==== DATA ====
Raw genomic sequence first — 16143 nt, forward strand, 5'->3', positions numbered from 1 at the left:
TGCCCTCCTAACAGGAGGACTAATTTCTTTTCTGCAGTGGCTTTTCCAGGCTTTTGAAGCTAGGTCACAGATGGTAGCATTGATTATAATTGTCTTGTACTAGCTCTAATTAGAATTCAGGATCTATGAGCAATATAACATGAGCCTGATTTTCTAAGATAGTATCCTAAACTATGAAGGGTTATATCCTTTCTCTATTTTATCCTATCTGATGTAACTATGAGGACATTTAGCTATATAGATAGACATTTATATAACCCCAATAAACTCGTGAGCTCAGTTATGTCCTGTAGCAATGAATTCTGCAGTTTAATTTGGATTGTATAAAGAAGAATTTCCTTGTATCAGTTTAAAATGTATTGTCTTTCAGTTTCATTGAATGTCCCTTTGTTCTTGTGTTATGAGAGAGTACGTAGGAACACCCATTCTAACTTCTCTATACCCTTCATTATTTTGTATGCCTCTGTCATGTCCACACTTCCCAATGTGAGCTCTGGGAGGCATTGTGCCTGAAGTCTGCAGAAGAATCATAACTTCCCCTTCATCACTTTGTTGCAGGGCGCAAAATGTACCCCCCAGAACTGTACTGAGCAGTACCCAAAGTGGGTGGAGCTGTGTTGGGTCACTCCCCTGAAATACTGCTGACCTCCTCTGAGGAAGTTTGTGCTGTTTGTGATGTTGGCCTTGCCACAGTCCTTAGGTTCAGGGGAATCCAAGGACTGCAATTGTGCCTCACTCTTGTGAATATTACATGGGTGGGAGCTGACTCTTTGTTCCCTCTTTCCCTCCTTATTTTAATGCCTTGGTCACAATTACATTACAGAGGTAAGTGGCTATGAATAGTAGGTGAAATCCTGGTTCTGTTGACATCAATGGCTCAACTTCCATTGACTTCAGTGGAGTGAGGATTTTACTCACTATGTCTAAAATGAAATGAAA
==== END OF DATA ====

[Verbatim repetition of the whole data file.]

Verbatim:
Raw genomic sequence first — 16143 nt, forward strand, 5'->3', positions numbered from 1 at the left:
TGCCCTCCTAACAGGAGGACTAATTTCTTTTCTGCAGTGGCTTTTCCAGGCTTTTGAAGCTAGGTCACAGATGGTAGCATTGATTATAATTGTCTTGTACTAGCTCTAATTAGAATTCAGGATCTATGAGCAATATAACATGAGCCTGATTTTCTAAGATAGTATCCTAAACTATGAAGGGTTATATCCTTTCTCTATTTTATCCTATCTGATGTAACTATGAGGACATTTAGCTATATAGATAGACATTTATATAACCCCAATAAACTCGTGAGCTCAGTTATGTCCTGTAGCAATGAATTCTGCAGTTTAATTTGGATTGTATAAAGAAGAATTTCCTTGTATCAGTTTAAAATGTATTGTCTTTCAGTTTCATTGAATGTCCCTTTGTTCTTGTGTTATGAGAGAGTACGTAGGAACACCCATTCTAACTTCTCTATACCCTTCATTATTTTGTATGCCTCTGTCATGTCCACACTTCCCAATGTGAGCTCTGGGAGGCATTGTGCCTGAAGTCTGCAGAAGAATCATAACTTCCCCTTCATCACTTTGTTGCAGGGCGCAAAATGTACCCCCCAGAACTGTACTGAGCAGTACCCAAAGTGGGTGGAGCTGTGTTGGGTCACTCCCCTGAAATACTGCTGACCTCCTCTGAGGAAGTTTGTGCTGTTTGTGATGTTGGCCTTGCCACAGTCCTTAGGTTCAGGGGAATCCAAGGACTGCAATTGTGCCTCACTCTTGTGAATATTACATGGGTGGGAGCTGACTCTTTGTTCCCTCTTTCCCTCCTTATTTTAATGCCTTGGTCACAATTACATTACAGAGGTAAGTGGCTATGAATAGTAGGTGAAATCCTGGTTCTGTTGACATCAATGGCTCAACTTCCATTGACTTCAGTGGAGTGAGGATTTTACTCACTATGTCTAAAATGAAATGAAA